Image of Danfeng Cai

Danfeng Cai

Assistant Professor


School of Public Health

Biochemistry and Molecular Biology, School of Public Health

Biophysics and Biophysical Chemistry

The Cai lab focuses on understanding how the transcription process is regulated in normal and cancer cells. We are intrigued by the discoveries in our lab that many transcription factors involved in cancers can form small, liquid-like condensates in the nucleus to activate transcription. Our results are consistent with an emerging and paradigm-shifting view in biology: many biochemical reactions inside the living cell are organized in liquid-like condensates formed by weak protein and nucleic acid interactions. This implies that the material states as well as the components of cellular assemblies matter for their functions. We develop and employ many cutting-edge imaging tools in the lab, such as super resolution microscopy, single particle tracking, and optogenetics. By studying these condensates, we hope to understand how transcription is differentially organized in normal and cancer cells, and how we can target these condensates for cancer therapies.

There are two main research directions in the Cai lab:

Characterization of transcription condensates formed by YAP/TEAD
Every aspect of human function, from cell differentiation in development to normal cell maintenance, requires precise activation of transcription. While transcription can happen in many places in the genome, transcription of genes that maintain cell identity and function frequently happens in transcription hubs (or condensates), where high transcriptional activity is seen. Dysregulation of transcription hubs is linked with many diseases such as neurodegeneration and cancer. Due to their importance in cell function and diseases, there is growing interest to study transcription hubs. However, many questions remain, and the most pressing ones are: 1) how do transcription hubs form inside the nucleus? And 2) how do transcription hubs activate transcription? Our laboratory is uniquely positioned to answer these two essential questions, using the powerful Yes-associated Protein (YAP) transcription hub system developed in Dr. Cai’s postdoctoral work. We have discovered that Yes-associated protein (YAP), a transcription coactivator and important oncoprotein, forms liquid-like condensates in the nucleus to activate transcription. We will continue to investigate the pathways regulating YAP condensate formation, and how these condensates influence local chromatin structure and transcriptional activity. We will use a cutting-edge super resolution technique to visualize accessible chromatin domain changes during YAP condensate formation, and live-cell imaging to observe YAP downstream transcription changes. Our study will have implications for future cancer therapies, as YAP is over-expressed in many cancers, and YAP condensates in cancer cells are linked with malignancy.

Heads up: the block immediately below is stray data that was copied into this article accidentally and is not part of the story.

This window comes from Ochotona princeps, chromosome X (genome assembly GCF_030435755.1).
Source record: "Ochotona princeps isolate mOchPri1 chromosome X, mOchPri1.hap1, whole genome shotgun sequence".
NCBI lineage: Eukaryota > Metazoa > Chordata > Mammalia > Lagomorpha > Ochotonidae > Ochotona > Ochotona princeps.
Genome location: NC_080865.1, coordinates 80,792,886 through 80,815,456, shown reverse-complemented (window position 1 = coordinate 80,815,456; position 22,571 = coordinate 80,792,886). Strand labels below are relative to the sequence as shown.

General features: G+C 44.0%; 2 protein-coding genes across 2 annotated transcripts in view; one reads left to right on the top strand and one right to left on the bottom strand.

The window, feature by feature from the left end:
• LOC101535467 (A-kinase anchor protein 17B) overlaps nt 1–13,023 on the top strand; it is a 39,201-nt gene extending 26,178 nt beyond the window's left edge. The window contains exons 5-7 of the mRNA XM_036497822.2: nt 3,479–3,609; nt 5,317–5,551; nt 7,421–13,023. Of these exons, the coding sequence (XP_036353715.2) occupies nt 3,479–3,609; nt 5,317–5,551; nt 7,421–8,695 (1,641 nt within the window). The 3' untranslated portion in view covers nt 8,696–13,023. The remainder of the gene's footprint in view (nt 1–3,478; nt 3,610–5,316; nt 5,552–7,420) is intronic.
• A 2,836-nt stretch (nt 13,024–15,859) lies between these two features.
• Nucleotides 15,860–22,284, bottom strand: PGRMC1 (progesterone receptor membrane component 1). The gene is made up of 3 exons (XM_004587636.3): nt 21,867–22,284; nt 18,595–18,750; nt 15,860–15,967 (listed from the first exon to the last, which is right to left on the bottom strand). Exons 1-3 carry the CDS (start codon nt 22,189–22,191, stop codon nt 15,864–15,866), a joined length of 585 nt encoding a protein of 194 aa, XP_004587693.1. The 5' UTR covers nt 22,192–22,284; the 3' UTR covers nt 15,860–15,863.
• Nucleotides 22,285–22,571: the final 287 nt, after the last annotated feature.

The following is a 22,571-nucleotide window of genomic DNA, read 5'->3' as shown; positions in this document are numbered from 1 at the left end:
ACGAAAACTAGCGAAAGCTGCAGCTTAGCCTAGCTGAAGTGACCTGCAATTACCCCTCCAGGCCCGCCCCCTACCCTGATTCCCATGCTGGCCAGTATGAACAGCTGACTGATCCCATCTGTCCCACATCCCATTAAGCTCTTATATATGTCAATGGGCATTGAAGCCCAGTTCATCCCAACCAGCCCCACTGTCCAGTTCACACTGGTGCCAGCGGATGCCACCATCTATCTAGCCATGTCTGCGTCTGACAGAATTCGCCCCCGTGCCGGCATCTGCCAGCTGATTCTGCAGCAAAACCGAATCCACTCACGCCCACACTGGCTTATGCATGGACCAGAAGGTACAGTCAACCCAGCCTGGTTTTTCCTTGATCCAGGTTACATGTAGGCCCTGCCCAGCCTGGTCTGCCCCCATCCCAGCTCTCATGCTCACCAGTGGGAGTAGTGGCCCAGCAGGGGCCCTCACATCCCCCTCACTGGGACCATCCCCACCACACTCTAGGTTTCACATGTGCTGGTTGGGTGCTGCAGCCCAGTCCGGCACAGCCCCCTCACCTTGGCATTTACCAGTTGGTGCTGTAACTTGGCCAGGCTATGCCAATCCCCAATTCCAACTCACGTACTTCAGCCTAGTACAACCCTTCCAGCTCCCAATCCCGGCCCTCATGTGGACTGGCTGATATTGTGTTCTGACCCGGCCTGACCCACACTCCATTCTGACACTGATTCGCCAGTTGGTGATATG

Roles of membrane-less organelles in Renal Cell Carcinoma
Papillary renal-cell carcinoma (PRCC) is the second most common kidney cancer in America. Despite the risk and prevalence of PRCC, its etiology remains unclear. One of the most prominent cellular features of PRCC is the presence of membrane-less organelles (MLOs). MLOs form by the physicochemical process of phase separation, in which weak, multivalent interactions drive the associated macromolecular components to form a dense liquid-like assembly. Although it is well-known that the presence of MLOs correlate with more malignant grades of PRCC, a largely unanswered question is how these MLOs form and function in PRCC. There is great value in understanding the basic biology of MLOs in PRCC, that ultimately will be useful in designing novel PRCC drugs targeting these MLOs. We will 1) conduct basic biology research to better understand etiology and cancer progression of kidney cancer; and 2) define the biology of rare kidney cancers and develop treatments to improve outcomes and reduce death. By designing novel imaging and proteomics-based tools, we will investigate how MLOs form and function in PRCC. We hypothesize that MLOs in PRCC form through weak multivalent interactions among their components, and function by concentrating specific protein factors to buffer cellular protein concentration or activating transcription.

Demmerle, J., Hao, S., and Cai, D. (2023). Transcriptional condensates and phase separation: condensing information across scales and mechanisms. Nucleus 14, 2213551. 

Liang J, Cai D. Membrane-less compartments in the nucleus: Separated or connected phases? Current Opinion in Cell Biology 2023, 84:102215 

Liu, Y., Huang, Z., Liu, H., Ji, Z., Arora, A., Cai, D., Wang, H., Liu, M., Simko, E.A.J., Zhang, Y., et al. (2023). DNA-initiated epigenetic cascades driven by C9orf72 hexanucleotide repeat. Neuron 111, 1205-1221.e1209 

Hao, S., Fuehrer, H., Flores, E., Demmerle, J., Lippincott-Schwartz, J., Liu, Z., Sukenik, S., and Cai, D. (2022). YAP condensates are highly organized hubs for YAP/TEAD transcription. bioRxiv, 2022.2010.2024.513621. 

Cai D, Liu Z, Lippincott-Schwartz J. Biomolecular Condensates and Their Links to Cancer Progression. Trends in Biochemical Sciences, 2021 

Cai D, Feliciano D, Dong P, Flores E, Gruebele M, Porat-Shliom N, Sukenik S, Liu Z, Lippincott-Schwartz J. Phase separation of YAP reorganizes genome topology for long-term YAP target gene expression. Nature Cell Biology, 2019 

Cai, D., Dai, W., Prasad, M., Luo, J., Gov, N.S., and Montell, D.J. (2016). Modeling and analysis of collective cell migration in an in vivo three-dimensional environment. Proc Natl Acad Sci U S A 113, E2134-2141.  

Cai, D., Chen, S.C., Prasad, M., He, L., Wang, X., Choesmel-Cadamuro, V., Sawyer, J.K., Danuser, G., and Montell, D.J. (2014). Mechanical feedback through E-cadherin promotes direction sensing during collective cell migration. Cell 157, 1146-1159. (Cover article)